Time To Talk About Mental Health, But Who Do We Talk To?

03/02/2017 09:46 GMT | Updated 03/02/2018 10:12 GMT

How Finding Our Alternative Voice Can improve our mental health

We know talking with others improves our well-being and helps to prevent feelings of loneliness and isolation.

It's the reason why awareness-raising initiatives such as Time to Talk on 2 February are so important, but it's equally valuable to have meaningful conversations with ourselves in ways that can improve our mental health.

The trouble is, what's often going on in our heads is a monologue rather than a dialogue. When we're anxious, all we can hear is a persistent negative voice telling us there is something to fear and avoid, and then we worry that we're worrying, and so it continues.

Breaking this cycle is hard to do. It's human nature to go on autopilot. We tend to hear what we want to hear and see what we want to see. There's a famous video - the basketball players, which demonstrates this perfectly.

What's more, we now live in a technological age in which our preferences are constantly reflected back to us through Facebook, Twitter and Google. It's very difficult to have counter-cultural debates because it is easy not to be exposed to them.

So how can we find an alternative voice to give us more meaningful and insightful conversations with ourselves?

Our reactions to situations are not always generated by conversations in our heads, but in our guts. We're all familiar with physiological effects of stress - the butterflies in our stomach, the urgent rush of fear. But research shows that even the subtlest of responses are generated by tweaks in our intestines. We've reacted to something even before we're aware we've reacted, or know why.

It's as though we have two brains, but instead of giving us alternative points of view, they are both saying the same thing. The key is to turn this wounding and habitual monologue into a helpful dialogue.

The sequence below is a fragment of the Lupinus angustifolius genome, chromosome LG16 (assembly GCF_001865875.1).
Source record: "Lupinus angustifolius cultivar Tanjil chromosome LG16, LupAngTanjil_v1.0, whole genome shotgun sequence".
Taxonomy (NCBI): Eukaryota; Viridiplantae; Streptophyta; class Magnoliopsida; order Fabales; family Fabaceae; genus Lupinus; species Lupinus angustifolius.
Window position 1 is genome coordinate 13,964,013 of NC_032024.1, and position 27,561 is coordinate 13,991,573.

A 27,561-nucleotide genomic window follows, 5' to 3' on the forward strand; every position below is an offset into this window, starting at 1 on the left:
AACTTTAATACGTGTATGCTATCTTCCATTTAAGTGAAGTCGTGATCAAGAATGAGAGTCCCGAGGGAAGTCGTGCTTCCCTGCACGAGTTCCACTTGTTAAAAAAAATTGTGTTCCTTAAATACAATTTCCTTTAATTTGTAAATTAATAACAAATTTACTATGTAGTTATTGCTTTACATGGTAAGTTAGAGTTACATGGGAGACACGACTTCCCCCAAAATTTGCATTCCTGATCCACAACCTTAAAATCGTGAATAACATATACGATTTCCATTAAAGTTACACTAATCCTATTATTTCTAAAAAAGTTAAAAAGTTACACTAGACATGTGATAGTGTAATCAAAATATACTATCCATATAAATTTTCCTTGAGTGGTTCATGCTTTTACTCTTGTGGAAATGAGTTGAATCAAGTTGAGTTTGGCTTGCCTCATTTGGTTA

Try these pointers for more helpful conversations with yourself, and then talk to others too.

1. Try to be compassionate rather than stern or derogatory. Think of how you might talk to a distressed child who needs your help.

2. Examine the evidence. Take your time and listen to the detail of what you are saying; turn towards it rather than away. We tend to be extreme in our self-criticism. But if you treat yourself like a legal case, look at the evidence for and against what you are thinking - are there more realistic appraisals of the fact, and how do you feel if you can manage a more balanced thought instead?

3. Switch off your personal alarm. When we respond to gut experiences we respond to our own personal alarm. Switch your alarm off by changing your breathing. Take a long slow breath out while counting to six, hold it for a count of two, then gently allow yourself to breathe in. Do this over the course of a minute or so and you will feel calmer. If you breathe slowly look this, it tends to calm a racing brain, try it before tackling things that feel difficult

4. Alternate your focus to stop the earworm of worry. Try listening and focusing on a talking radio programme for a minute, followed by a minute of focusing on your thoughts, feelings and physical sensations. This is difficult to do, but if you practice it, you can develop the capacity to tune in and out of your experiences.